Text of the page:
Ending Lazy Columnizing Would Boost Dana Milbank’s Case for Local Readership
The specific gripes Washington Post columnist Dana Milbank has against the District government, as detailed in this morning's column:
- Taxicabs will soon all be painted red.
- The signs on top of cab roofs that say "Call 911."
- D.C. Councilmember Vincent Orange has been admonished for interfering with a health inspection of a campaign donor's allegedly rat-infested grocery store.
- D.C. Councilmember Jim Graham was found to have "abandoned his impartiality" and given preferential treatment to a developer seeking a piece of a deal with Metro.
- Someone stole most of former D.C. Councilmember Michael Brown's campaign funds.
- Former D.C. Council Chairman Kwame Brown resigned after pleading guilty to bank fraud.
- Former D.C. Councilmember Harry Thomas Jr. is a thief, who's now in federal prison.
- Marion Barry.
- Mayor Vince Gray is still under investigation for an alleged "shadow campaign."
- People who speed on certain stretches of certain streets in the District have to pay fines, and since there are a lot of speeders in D.C., the city makes a lot of money in fines.
Add all that up, Milbank says, and "there is no denying the adolescent behavior in some local authorities’ whimsical approach to everything from education and ambulances to parking tickets." So where, the Postie asks, does D.C. get off asking Congress for more autonomy to run its own affairs? "Before they can make demands of the House, D.C. officials need to get their own house in order," Milbank says, under a headline that declares that "ending corruption would help D.C.'s case."
You won't find much argument here with the notion that our elected leaders, from Orange to Graham to Brown, Brown, Thomas, and Gray, have kept the U.S. Attorney and the D.C. Board of Ethics and Government Accountability busy lately (to say nothing of local investigative reporters). Or that the citizenry might be better served by electing people who aren't quite as intimately familiar with the various services Fred Cooke Jr. can provide a politician in need.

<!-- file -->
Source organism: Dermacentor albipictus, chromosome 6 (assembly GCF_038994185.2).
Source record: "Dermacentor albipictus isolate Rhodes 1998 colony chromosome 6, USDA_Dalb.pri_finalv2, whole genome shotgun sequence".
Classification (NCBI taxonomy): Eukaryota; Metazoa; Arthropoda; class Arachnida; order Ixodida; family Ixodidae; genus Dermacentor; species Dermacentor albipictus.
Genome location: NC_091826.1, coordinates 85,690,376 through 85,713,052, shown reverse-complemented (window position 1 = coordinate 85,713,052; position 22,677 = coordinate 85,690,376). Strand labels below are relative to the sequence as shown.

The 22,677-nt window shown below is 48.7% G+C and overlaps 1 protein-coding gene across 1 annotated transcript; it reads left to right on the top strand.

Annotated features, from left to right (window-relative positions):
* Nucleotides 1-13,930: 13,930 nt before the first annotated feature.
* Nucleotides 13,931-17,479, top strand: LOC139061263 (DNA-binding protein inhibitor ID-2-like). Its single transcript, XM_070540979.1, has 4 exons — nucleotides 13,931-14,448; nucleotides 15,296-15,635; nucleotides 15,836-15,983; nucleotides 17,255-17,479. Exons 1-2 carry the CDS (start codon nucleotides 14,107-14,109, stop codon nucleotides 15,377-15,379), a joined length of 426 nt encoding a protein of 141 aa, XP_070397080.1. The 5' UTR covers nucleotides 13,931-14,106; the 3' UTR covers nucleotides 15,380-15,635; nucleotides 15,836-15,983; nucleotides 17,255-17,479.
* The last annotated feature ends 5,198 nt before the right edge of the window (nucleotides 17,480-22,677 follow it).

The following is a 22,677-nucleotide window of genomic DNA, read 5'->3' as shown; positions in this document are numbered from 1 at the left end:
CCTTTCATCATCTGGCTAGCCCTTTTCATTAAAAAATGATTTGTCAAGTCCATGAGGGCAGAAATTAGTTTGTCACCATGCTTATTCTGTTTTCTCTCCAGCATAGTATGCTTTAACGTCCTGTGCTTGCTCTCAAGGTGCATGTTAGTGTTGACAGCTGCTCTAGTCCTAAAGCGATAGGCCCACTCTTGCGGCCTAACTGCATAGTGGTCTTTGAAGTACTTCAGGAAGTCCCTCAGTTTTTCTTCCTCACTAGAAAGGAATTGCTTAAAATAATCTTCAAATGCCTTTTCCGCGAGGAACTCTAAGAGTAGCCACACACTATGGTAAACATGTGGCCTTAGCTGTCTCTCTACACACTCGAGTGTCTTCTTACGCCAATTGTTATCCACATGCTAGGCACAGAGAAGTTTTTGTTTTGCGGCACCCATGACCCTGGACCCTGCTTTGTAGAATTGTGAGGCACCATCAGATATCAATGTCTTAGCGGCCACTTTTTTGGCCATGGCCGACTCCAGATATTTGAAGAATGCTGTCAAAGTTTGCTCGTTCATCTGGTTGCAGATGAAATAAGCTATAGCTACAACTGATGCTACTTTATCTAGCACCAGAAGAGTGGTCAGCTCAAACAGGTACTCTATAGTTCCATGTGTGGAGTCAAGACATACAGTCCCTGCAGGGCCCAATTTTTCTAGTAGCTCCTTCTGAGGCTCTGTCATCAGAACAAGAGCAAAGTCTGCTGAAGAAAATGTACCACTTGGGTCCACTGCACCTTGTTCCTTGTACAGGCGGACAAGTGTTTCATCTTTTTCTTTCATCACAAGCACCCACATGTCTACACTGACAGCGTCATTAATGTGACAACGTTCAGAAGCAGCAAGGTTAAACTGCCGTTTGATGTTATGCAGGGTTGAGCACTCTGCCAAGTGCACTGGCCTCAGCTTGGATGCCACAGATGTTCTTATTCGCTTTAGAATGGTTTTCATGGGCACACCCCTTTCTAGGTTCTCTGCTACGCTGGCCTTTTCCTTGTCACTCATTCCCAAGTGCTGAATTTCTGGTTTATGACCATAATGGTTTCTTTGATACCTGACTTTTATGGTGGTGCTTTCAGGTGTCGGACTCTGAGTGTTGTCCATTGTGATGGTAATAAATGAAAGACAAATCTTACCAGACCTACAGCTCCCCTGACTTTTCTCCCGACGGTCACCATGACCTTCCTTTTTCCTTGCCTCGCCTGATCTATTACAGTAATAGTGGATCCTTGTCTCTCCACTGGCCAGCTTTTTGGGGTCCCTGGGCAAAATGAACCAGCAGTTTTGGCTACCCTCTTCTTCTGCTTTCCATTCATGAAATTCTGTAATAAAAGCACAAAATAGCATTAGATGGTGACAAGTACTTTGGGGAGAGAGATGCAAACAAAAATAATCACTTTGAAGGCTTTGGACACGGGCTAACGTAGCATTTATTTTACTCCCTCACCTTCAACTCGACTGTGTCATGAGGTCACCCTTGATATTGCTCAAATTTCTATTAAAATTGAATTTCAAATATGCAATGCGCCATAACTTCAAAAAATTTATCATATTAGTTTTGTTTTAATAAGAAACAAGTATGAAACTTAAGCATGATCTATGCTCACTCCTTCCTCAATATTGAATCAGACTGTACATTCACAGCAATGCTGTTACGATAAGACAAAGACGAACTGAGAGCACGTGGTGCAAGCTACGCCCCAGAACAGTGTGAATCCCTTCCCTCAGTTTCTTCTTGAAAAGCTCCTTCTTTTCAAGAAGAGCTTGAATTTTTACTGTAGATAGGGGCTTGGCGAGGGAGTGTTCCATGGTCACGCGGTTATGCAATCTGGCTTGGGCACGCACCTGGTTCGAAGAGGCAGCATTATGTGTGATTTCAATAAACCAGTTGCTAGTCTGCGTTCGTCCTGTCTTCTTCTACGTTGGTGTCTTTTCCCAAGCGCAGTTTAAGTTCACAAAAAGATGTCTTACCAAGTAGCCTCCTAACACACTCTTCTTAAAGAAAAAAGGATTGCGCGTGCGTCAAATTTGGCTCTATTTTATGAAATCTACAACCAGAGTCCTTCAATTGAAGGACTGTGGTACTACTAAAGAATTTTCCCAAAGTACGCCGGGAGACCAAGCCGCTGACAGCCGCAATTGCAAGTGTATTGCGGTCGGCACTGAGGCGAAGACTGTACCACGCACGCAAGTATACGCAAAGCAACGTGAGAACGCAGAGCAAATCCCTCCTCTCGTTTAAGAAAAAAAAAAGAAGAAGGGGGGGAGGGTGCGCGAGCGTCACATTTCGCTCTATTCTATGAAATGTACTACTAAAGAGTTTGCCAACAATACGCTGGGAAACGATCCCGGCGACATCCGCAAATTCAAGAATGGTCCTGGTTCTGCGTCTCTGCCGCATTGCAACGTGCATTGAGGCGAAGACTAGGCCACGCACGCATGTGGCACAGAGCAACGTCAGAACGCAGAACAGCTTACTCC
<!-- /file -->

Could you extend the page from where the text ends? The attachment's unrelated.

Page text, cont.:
But seriously? We should just sit back and take Florida Rep. John Mica's mockery of a budget autonomy referendum that won 83 percent of the vote because he thinks the D.C. government is a bunch of "teenagers?" This is the same John Mica who, according to a report by Citizens for Responsibility and Ethics in Washington, has no fewer than five family members who lobby Congress and directed a $13 million earmark to a client of his daughter's. (Also the same John Mica who has decided it's incredibly important to move the Federal Trade Commission out of the building constructed specifically for it in 1938 in order to make more room for the National Gallery of Art, so maybe he just likes tinkering with what goes where outside of his own district.)
The complaints Milbank leads with are just plain silly; if it's so outrageous to mandate that all taxis sport a uniform paint job, someone ought to revoke New York City's right to govern itself. The foibles of the D.C. Council are a legitimate point of criticism, but is Congress really the august body that should be looking down at another bunch of legislators' misdeeds? Just since 2001, 10 members have been convicted of crimes that ranged from bribery and mail fraud to money laundering to drunk driving to manslaughter. Meanwhile, even with the D.C. Council we have, the District ran a $417 million budget surplus last year—the same fiscal year in which news that the federal budget deficit was only $1.1 trillion was greeted with joy—and 1,100 new D.C. residents are voting with their feet every month and moving to town.
And then there's the one he closes with. These days, cities like Stockton, Calif., and Harrisburg, Pa.—the capital of the commonwealth, in case you've forgotten—are declaring bankruptcy without anyone suggesting that their citizens' right to self-governance ought to be called into question. So it's a little rich for Milbank to whine—or should I say bitch?—about speeding tickets to justify keeping D.C. subject to the whims of what his Post opinion page neighbor Robert Kaiser called, generously, "a mediocre Congress" in Sunday's paper. (Though in fairness, Milbank couldn't seem to decide whether he was justifying D.C.'s lack of budget autonomy or not, since he tossed in no fewer than three paragraphs noting that the District is entirely right to demand better treatment.)
You don't want to receive one of the 61,061 speeding tickets D.C. gave out on K Street NW in the last seven months? Don't speed. But don't try to tell us speed cameras are an example of corruption when you spend most of your time covering an institution where no one bats an eye at former members drawing fat corporate paychecks.
After all, just because most of the Post's readers live in the suburbs these days doesn't mean no one who actually lives in the District will read your column when you do.
Photo by Benjamin R. Freed